The big itinerary over the next ten weeks or so is Asia: I’ll be based in
The island Koh Samet is part of a national park in
A couple families of oriental-pied hornbills breakfasted above our villa on a fruit tree just before sunrise and were worth getting up to watch as they hop awkwardly around on the branches and click their bizarre beaks.
Food is overpriced by Thai standards but several menu items were rather good, especially the various healthy fruit juice blends made fresh on the beach and the grilled chicken which a woman hauled around in the hot sun using a long pole over her shoulder with two baskets balanced at either end. One of the baskets held a grill full of smoldering hot coals which smoked her out wherever she went all day. To avoid too much sun, she was almost completely covered to the wrist and knee and even a cloth over her cheeks beneath a wide brimmed hat. Her livelihood is to walk that beach, up and down, selling chopped up chicken meat all day. Anyone who thinks they work hard for a living should remember to keep some perspective.
Peung and I hiked along the shore, climbing over several rocky points that intervened between pleasant coves with more white sand beaches. It was too hot to do this for long and some of the coves offered very little shade. We returned to our beach for a great lunch.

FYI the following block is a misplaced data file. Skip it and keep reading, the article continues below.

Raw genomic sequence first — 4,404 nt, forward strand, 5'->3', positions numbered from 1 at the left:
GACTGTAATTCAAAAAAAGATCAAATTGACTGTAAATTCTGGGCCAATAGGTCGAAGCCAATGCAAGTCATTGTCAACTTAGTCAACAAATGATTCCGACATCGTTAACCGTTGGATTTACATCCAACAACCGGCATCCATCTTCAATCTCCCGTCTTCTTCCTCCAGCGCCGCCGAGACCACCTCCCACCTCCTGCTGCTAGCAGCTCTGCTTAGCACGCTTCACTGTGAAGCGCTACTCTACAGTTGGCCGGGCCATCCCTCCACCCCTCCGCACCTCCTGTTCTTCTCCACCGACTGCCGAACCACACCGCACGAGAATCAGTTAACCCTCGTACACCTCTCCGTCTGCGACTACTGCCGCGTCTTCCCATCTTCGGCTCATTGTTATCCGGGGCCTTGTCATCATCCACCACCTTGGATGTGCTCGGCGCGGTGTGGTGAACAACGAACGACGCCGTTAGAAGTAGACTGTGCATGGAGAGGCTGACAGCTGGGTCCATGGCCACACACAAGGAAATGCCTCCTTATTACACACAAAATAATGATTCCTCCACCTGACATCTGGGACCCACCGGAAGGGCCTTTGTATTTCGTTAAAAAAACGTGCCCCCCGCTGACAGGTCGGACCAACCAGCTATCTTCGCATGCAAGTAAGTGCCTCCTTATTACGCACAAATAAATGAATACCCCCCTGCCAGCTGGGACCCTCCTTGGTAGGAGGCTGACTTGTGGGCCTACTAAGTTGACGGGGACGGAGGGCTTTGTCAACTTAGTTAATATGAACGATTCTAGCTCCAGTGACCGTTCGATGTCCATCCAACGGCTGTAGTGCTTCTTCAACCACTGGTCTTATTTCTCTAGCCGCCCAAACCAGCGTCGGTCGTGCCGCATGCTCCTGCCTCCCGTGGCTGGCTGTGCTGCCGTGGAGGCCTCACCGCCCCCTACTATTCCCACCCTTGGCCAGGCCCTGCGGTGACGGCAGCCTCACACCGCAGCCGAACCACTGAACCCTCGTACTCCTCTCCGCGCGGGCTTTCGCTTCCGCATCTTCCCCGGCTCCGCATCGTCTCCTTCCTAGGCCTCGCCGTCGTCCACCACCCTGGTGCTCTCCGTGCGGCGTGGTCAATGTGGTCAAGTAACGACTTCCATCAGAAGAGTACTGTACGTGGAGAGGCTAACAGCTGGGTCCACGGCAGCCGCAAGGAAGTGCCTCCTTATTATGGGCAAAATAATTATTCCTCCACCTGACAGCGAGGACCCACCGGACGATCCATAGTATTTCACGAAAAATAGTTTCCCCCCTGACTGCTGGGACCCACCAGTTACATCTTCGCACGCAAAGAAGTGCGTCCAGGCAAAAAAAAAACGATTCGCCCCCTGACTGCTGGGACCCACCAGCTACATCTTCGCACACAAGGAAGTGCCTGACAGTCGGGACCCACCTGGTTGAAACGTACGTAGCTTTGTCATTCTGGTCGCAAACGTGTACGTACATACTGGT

When my brother and I were kids, my father claimed our “eyes were bigger than our stomachs” when we ordered at restaurants. He typically only ordered a cup of coffee and waited to bat clean up after our two massive orders went unfinished. Peung has very big eyes. I cringe when she orders 4 or 5 different plates as I hate to see food go wasted. Despite her petite size can do some pretty good damage on the feast. At any rate, she doesn’t seem to mind the extra money and food left behind. However, it’s a whole different ballgame with the ice cubes. Cokes come cold but with empty glasses. Ice costs maybe another 25 cents for a small bucket. Throughout the meal she grabs the tongs from the bucket and maneuvers more cubes into my glass as space becomes available. She is relentless and methodical about it. I tease her, of course, about the loads we spend on food for three extra people, what’s a small bucket of ice? As she wiggles a cube into a space and balances another on top of the glass pouring in more Coke to sort of melt it into place, she frowns at me and protests, “Hey, we pay for that!”
(Apparently a sign for the bathroom and not an ad for a surgical procedure that Bangkok specializes in.)
Here’s a message in a bottle. Nature recycles: a portable reef system.